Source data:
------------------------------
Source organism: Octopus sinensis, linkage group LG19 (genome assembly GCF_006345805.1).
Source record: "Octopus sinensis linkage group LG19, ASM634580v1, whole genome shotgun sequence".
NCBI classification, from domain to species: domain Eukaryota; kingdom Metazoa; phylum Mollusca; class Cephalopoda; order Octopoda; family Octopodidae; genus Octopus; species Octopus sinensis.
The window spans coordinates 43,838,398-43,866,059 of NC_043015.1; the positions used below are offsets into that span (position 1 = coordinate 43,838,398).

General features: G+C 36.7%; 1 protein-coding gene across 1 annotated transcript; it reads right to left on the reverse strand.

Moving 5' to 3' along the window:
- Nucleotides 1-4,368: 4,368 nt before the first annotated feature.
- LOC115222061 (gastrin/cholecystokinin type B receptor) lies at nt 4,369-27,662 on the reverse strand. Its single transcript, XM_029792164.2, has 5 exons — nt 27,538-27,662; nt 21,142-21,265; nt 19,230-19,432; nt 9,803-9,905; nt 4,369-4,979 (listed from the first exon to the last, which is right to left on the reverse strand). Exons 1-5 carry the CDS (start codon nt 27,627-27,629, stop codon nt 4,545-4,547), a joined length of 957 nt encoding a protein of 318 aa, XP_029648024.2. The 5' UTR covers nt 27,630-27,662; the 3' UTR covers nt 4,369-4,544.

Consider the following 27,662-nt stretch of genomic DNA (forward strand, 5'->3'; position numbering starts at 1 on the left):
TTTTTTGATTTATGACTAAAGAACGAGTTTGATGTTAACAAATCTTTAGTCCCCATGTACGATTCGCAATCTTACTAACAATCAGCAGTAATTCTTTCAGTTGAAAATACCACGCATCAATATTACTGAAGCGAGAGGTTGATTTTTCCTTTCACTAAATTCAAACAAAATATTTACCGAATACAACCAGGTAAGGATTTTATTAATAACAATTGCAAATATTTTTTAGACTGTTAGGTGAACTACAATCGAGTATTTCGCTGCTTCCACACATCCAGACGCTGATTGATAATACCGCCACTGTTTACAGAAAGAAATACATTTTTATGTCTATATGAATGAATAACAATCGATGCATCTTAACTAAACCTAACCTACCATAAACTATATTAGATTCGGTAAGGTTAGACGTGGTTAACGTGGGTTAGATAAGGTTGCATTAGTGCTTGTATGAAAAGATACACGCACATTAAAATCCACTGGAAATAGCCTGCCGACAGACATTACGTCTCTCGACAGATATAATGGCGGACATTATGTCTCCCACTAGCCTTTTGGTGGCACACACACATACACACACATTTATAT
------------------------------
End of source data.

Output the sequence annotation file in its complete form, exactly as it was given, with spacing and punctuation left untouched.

Source organism: Octopus sinensis, linkage group LG19 (genome assembly GCF_006345805.1).
Source record: "Octopus sinensis linkage group LG19, ASM634580v1, whole genome shotgun sequence".
NCBI classification, from domain to species: domain Eukaryota; kingdom Metazoa; phylum Mollusca; class Cephalopoda; order Octopoda; family Octopodidae; genus Octopus; species Octopus sinensis.
The window spans coordinates 43,838,398-43,866,059 of NC_043015.1; the positions used below are offsets into that span (position 1 = coordinate 43,838,398).

General features: G+C 36.7%; 1 protein-coding gene across 1 annotated transcript; it reads right to left on the reverse strand.

Moving 5' to 3' along the window:
- Nucleotides 1-4,368: 4,368 nt before the first annotated feature.
- LOC115222061 (gastrin/cholecystokinin type B receptor) lies at nt 4,369-27,662 on the reverse strand. Its single transcript, XM_029792164.2, has 5 exons — nt 27,538-27,662; nt 21,142-21,265; nt 19,230-19,432; nt 9,803-9,905; nt 4,369-4,979 (listed from the first exon to the last, which is right to left on the reverse strand). Exons 1-5 carry the CDS (start codon nt 27,627-27,629, stop codon nt 4,545-4,547), a joined length of 957 nt encoding a protein of 318 aa, XP_029648024.2. The 5' UTR covers nt 27,630-27,662; the 3' UTR covers nt 4,369-4,544.

Consider the following 27,662-nt stretch of genomic DNA (forward strand, 5'->3'; position numbering starts at 1 on the left):
TTTTTTGATTTATGACTAAAGAACGAGTTTGATGTTAACAAATCTTTAGTCCCCATGTACGATTCGCAATCTTACTAACAATCAGCAGTAATTCTTTCAGTTGAAAATACCACGCATCAATATTACTGAAGCGAGAGGTTGATTTTTCCTTTCACTAAATTCAAACAAAATATTTACCGAATACAACCAGGTAAGGATTTTATTAATAACAATTGCAAATATTTTTTAGACTGTTAGGTGAACTACAATCGAGTATTTCGCTGCTTCCACACATCCAGACGCTGATTGATAATACCGCCACTGTTTACAGAAAGAAATACATTTTTATGTCTATATGAATGAATAACAATCGATGCATCTTAACTAAACCTAACCTACCATAAACTATATTAGATTCGGTAAGGTTAGACGTGGTTAACGTGGGTTAGATAAGGTTGCATTAGTGCTTGTATGAAAAGATACACGCACATTAAAATCCACTGGAAATAGCCTGCCGACAGACATTACGTCTCTCGACAGATATAATGGCGGACATTATGTCTCCCACTAGCCTTTTGGTGGCACACACACATACACACACATTTATAT